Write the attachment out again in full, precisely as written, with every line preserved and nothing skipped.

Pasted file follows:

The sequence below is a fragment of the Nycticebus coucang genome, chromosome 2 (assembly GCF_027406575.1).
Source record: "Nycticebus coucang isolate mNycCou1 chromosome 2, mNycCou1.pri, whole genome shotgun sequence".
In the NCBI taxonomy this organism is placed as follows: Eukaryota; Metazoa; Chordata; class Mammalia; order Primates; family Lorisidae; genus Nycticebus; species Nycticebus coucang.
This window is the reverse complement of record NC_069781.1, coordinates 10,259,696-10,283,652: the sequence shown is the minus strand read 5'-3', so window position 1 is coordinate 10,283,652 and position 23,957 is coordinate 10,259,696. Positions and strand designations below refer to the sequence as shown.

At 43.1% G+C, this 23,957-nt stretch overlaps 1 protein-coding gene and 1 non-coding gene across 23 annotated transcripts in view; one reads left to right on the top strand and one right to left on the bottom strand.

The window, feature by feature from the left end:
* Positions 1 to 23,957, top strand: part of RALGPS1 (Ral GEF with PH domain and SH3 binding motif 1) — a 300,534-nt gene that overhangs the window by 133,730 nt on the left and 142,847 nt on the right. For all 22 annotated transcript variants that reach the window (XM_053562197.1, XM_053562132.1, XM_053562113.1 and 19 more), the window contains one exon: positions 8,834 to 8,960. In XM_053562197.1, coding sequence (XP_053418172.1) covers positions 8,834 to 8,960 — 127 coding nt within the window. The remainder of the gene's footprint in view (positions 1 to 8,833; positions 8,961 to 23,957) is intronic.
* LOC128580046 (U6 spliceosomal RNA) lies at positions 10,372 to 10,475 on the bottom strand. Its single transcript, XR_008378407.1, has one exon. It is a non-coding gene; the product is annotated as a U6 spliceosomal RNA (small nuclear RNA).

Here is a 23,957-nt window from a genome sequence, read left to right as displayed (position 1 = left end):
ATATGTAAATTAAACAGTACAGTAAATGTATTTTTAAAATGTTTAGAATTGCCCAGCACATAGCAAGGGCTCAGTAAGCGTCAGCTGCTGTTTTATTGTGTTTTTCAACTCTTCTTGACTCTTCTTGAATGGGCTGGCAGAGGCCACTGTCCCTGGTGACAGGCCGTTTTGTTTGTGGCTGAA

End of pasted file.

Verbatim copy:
The sequence below is a fragment of the Nycticebus coucang genome, chromosome 2 (assembly GCF_027406575.1).
Source record: "Nycticebus coucang isolate mNycCou1 chromosome 2, mNycCou1.pri, whole genome shotgun sequence".
In the NCBI taxonomy this organism is placed as follows: Eukaryota; Metazoa; Chordata; class Mammalia; order Primates; family Lorisidae; genus Nycticebus; species Nycticebus coucang.
This window is the reverse complement of record NC_069781.1, coordinates 10,259,696-10,283,652: the sequence shown is the minus strand read 5'-3', so window position 1 is coordinate 10,283,652 and position 23,957 is coordinate 10,259,696. Positions and strand designations below refer to the sequence as shown.

At 43.1% G+C, this 23,957-nt stretch overlaps 1 protein-coding gene and 1 non-coding gene across 23 annotated transcripts in view; one reads left to right on the top strand and one right to left on the bottom strand.

The window, feature by feature from the left end:
* Positions 1 to 23,957, top strand: part of RALGPS1 (Ral GEF with PH domain and SH3 binding motif 1) — a 300,534-nt gene that overhangs the window by 133,730 nt on the left and 142,847 nt on the right. For all 22 annotated transcript variants that reach the window (XM_053562197.1, XM_053562132.1, XM_053562113.1 and 19 more), the window contains one exon: positions 8,834 to 8,960. In XM_053562197.1, coding sequence (XP_053418172.1) covers positions 8,834 to 8,960 — 127 coding nt within the window. The remainder of the gene's footprint in view (positions 1 to 8,833; positions 8,961 to 23,957) is intronic.
* LOC128580046 (U6 spliceosomal RNA) lies at positions 10,372 to 10,475 on the bottom strand. Its single transcript, XR_008378407.1, has one exon. It is a non-coding gene; the product is annotated as a U6 spliceosomal RNA (small nuclear RNA).

Here is a 23,957-nt window from a genome sequence, read left to right as displayed (position 1 = left end):
ATATGTAAATTAAACAGTACAGTAAATGTATTTTTAAAATGTTTAGAATTGCCCAGCACATAGCAAGGGCTCAGTAAGCGTCAGCTGCTGTTTTATTGTGTTTTTCAACTCTTCTTGACTCTTCTTGAATGGGCTGGCAGAGGCCACTGTCCCTGGTGACAGGCCGTTTTGTTTGTGGCTGAA